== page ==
Understanding Tractable Decompositions for Constraint Satisfaction.
Constraint satisfaction problems (CSPs) are NP-complete in general, therefore
it is important to identify tractable subclasses. A possible way to find such
subclasses is to associate a hypergraph to the problem and impose restrictions
on its structure.
In this thesis we follow this direction. Among such structural properties,
particularly important is acyclicity: it is well known that CSPs whose associated
hypergraph is acyclic can be solved efficiently. In the last decade, many
structural decompositions have been proposed. These concepts can be seen as
generalizations of hypergraph acyclicity. The interesting decomposition conceptsÃ‚Â·
are those which both enable the problems in the defined subclass to be solved
in polynomial time and the associated hypergraphs to be recognized efficiently.
Hypertree decompositions, introduced by Gottlob et al. in 2002, fall in this category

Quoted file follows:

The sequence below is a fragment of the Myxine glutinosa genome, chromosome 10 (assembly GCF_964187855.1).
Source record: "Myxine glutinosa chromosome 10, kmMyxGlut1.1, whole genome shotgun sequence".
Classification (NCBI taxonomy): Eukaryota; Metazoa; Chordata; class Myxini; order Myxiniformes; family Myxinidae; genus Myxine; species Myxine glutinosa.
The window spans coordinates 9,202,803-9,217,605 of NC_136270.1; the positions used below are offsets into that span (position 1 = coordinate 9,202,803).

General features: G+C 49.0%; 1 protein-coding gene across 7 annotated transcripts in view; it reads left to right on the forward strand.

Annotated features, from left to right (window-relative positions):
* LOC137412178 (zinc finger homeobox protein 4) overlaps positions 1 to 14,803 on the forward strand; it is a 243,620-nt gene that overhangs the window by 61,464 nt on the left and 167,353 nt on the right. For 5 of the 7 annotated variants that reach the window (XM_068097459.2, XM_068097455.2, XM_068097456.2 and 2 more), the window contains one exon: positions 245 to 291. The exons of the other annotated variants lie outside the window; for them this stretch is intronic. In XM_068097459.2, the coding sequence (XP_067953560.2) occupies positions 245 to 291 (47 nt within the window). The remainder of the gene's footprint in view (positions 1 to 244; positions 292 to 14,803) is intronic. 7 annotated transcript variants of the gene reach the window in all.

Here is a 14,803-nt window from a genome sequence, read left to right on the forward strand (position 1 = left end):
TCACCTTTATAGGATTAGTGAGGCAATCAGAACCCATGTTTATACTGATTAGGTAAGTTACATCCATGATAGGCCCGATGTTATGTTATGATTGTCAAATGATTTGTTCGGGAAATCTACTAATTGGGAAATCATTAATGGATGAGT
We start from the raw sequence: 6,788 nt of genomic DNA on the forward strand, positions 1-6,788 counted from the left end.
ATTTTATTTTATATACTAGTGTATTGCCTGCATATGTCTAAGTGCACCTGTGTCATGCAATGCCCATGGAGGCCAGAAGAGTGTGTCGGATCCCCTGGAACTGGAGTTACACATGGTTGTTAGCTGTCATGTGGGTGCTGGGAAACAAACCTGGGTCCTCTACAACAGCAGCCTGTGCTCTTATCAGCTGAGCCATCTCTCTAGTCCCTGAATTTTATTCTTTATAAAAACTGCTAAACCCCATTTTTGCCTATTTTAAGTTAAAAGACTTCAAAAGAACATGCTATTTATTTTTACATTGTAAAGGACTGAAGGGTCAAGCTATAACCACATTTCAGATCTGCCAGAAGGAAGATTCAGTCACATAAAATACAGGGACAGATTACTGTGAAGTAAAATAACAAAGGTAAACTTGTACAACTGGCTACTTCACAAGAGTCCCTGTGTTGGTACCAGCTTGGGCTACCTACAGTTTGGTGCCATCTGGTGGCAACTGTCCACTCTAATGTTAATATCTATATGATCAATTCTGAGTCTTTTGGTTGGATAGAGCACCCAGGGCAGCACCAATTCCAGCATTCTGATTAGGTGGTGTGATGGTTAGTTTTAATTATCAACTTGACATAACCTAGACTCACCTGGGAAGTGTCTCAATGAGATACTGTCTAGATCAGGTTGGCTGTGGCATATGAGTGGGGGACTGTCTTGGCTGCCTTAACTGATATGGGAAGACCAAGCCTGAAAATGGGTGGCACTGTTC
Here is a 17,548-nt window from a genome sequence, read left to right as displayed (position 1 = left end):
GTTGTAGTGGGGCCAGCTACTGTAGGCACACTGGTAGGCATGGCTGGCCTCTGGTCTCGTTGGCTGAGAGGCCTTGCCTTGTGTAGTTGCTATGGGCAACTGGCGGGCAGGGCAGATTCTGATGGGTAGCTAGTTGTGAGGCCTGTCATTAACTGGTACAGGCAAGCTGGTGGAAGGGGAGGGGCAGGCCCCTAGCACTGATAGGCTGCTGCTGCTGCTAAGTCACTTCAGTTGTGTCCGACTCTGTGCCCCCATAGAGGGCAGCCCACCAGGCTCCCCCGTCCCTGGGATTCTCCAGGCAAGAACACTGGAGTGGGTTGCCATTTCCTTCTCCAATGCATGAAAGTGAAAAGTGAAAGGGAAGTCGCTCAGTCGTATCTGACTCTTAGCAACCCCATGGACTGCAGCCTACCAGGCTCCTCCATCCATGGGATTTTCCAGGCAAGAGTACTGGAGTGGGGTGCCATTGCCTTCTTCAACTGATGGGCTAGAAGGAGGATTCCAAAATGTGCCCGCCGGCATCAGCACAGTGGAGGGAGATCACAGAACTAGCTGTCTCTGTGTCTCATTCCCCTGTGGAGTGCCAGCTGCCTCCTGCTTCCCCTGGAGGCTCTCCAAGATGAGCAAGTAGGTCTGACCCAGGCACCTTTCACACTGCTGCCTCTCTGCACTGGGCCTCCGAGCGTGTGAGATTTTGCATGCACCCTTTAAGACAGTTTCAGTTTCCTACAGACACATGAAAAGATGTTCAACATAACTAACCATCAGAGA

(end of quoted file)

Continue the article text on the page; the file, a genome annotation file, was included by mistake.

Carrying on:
and additionally, for a long time, this class was the most general concept
known to have both of these desirable properties.
We study further generalizations of this concept. It was shown recently by
Gottlob et al. in 2007, that the recognition problem for the most straightforward
generalization, for the so called generalized hypertree decompositions, is
NP-hard. Understanding the deep reasons for this intractability result enabled
us to define new decompositions with tractable recognition algorithms. We not
only introduce a new decomposition concept, but also a methodology to define
such decompositions using subedges of the hypergraph. In this way we get a very
cle~r picture of tractable decompositions. As an application of our method, we
construct a new decomposition concept, called component hypertree decomposition,
which is tractable and strictly more general than all other known tractable
methods, including the recently introduced spread cut decomposition. We also
define an eV,en more general concept, which also generalizes the spread cut decompositions,
according to their new definitions.
We analyze various properties of generalized hypertree decompositions and
study the parallel complexity of the recognition algorithms for the known tractable
decomposition methods. Understanding their similarities and their relation to
generalized hypertree decomposition, we gave upper bounds for the parallel complexity
of their recognition.